Obama, Trump Energy Secretaries Agree On Everything Until One Goes Too Far

Dan Brouillette (left) was President Trump's energy secretary from 2019-2021. Ernest Moniz served under President Obama from 2013-2017. The two men shared a stage Oct. 12, 2022 at Columbia University's Global Energy Summit.COLUMBIA UNIVERSITY | SIPA

Dan Brouillette (left) was President Trump’s energy secretary from 2019-2021. Ernest Moniz served under President Obama from 2013-2017. The two men shared a stage Oct. 12, 2022 at Columbia University’s Global Energy Summit. COLUMBIA UNIVERSITY | SIPA

Two former U.S. energy secretaries agreed on almost everything at a joint appearance Wednesday, including the opportunity to tell Germany ‘I told you so.’

Trump’s second energy secretary, Dan Brouillette, brought up Germany right off the bat at Columbia University’s Global Energy Summit in New York.

“We felt very strongly that Germany had become too dependent on one source of gas supplier—i.e., Russia. Gazprom,” said Brouillette, who held several lobbying jobs and congressional staff jobs before helming the Energy Dept. from 2019-21.

“We tried to make the point. They disagreed with us, and that was their right to do so. But today I’m watching Germany take some very dramatic steps to broaden out their energy supply, if you will, to diversify their portfolio overall.”

Ernest Moniz, the Nobel-Prize winning physicist who served as President Obama’s second energy secretary from 2013-2017, made sure Brouillette understood that Germany had heard that warning before.

“Along the lines of what Dan said, in fact, the rather stern lectures to our German colleagues about the bad hygiene of their energy security situation predated your administration,” Moniz said.

“I can recall the heavy perspiration of the German ambassador in my office, for example. So this has been a consistent theme across administrations that the German situation just wasn’t healthy, and unfortunately it’s come back to bite them and all of us frankly.”

Germany famously shut down its nuclear reactors after the 2011 Fukushima Disaster and invested heavily in renewables, which helped make solar-photovoltaic the cheapest energy technology for the world. It also began shuttering coal plants. But Germany counted on Russian natural gas as a bridge fuel for the transition. Since Russia invaded Ukraine, Germany and the rest of Europe have seen that supply squeezed, threatened, and sabotaged. Energy prices have soared globally, but particularly in Europe.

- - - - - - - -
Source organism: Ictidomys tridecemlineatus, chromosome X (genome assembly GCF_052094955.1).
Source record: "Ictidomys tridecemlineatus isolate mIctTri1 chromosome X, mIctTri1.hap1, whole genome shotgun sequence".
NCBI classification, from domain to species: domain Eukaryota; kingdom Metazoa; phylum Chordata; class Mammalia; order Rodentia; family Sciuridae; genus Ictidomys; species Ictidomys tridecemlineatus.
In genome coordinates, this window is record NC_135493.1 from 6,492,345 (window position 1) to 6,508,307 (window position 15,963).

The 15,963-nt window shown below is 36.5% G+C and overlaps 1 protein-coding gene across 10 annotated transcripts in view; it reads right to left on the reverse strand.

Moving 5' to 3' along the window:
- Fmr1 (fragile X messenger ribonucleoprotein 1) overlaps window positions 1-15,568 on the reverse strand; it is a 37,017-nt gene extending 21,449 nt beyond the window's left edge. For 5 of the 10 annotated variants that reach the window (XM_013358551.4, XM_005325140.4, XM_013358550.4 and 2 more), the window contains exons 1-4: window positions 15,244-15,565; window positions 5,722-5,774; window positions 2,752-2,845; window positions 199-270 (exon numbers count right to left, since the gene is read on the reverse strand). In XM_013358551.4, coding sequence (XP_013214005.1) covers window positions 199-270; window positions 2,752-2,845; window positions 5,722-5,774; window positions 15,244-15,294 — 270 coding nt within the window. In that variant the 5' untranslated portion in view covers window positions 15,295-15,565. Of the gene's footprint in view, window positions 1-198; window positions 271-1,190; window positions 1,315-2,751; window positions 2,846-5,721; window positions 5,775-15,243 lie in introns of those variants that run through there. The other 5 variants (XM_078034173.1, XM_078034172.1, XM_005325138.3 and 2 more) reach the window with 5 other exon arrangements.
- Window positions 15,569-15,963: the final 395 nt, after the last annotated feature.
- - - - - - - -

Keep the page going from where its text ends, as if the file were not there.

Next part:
According to Moniz, Germany did an excellent job envisioning a clean-energy economy in 2050, but a poor job managing the 30-year transition to arrive there, which—he agreed with Brouillette—will require traditional fuels, such as fossil fuels and nuclear.

Trump’s lobbyist and Obama’s physicist agreed on most things: on the need for a diverse portfolio of energy sources, on the recognition that energy security and environmental security go hand in hand, on the collective responsibility among nations to manage energy security, and on almost everything else:

Brouillette: “We don’t disagree as much as you might think. Ernie was instrumental in creating the export of LNG (liquified natural gas) and creating those policies that allowed us to produce more here in the United States. It created a global market for U.S. natural gas.”

Moniz: “It’s true that we did most of the approval of licenses for export.”

But then Brouillette crossed a bridge too far:

Brouillette: “As we think about transition I don’t think we should think about it as one fuel source completely replacing the other.

“If you think about human nature, if you think about humanity from whatever time period that you want, the transition has never been from one type of fuel to another…. The transition, if you will, has always been from less energy to more energy. That’s been the transition of humankind, that’s where we need to continue to go, and yes within the portfolio sometimes things will change. We’ll use less coal than we did, say, 50 years ago, as part of the portfolio, but it will always be additive. We will always be adding more energy, because that’s what society needs. It’s what economies grow on. It’s what populations are going to demand.”

Moniz: “I’m sorry. I’m going to have to now finally disagree with my colleague. The additive comment has got to be parsed by level of development of economies. So the industrialized world, yeah, we may have some increase in energy use, but not material, the way that you were describing, all the new fuels being additive.

“And in fact, that’s another reason why in the industrialized world we are facing a more difficult challenge in the sense that there’s going to have to be a lot of displacement of incumbent fuels and technologies going forward.”

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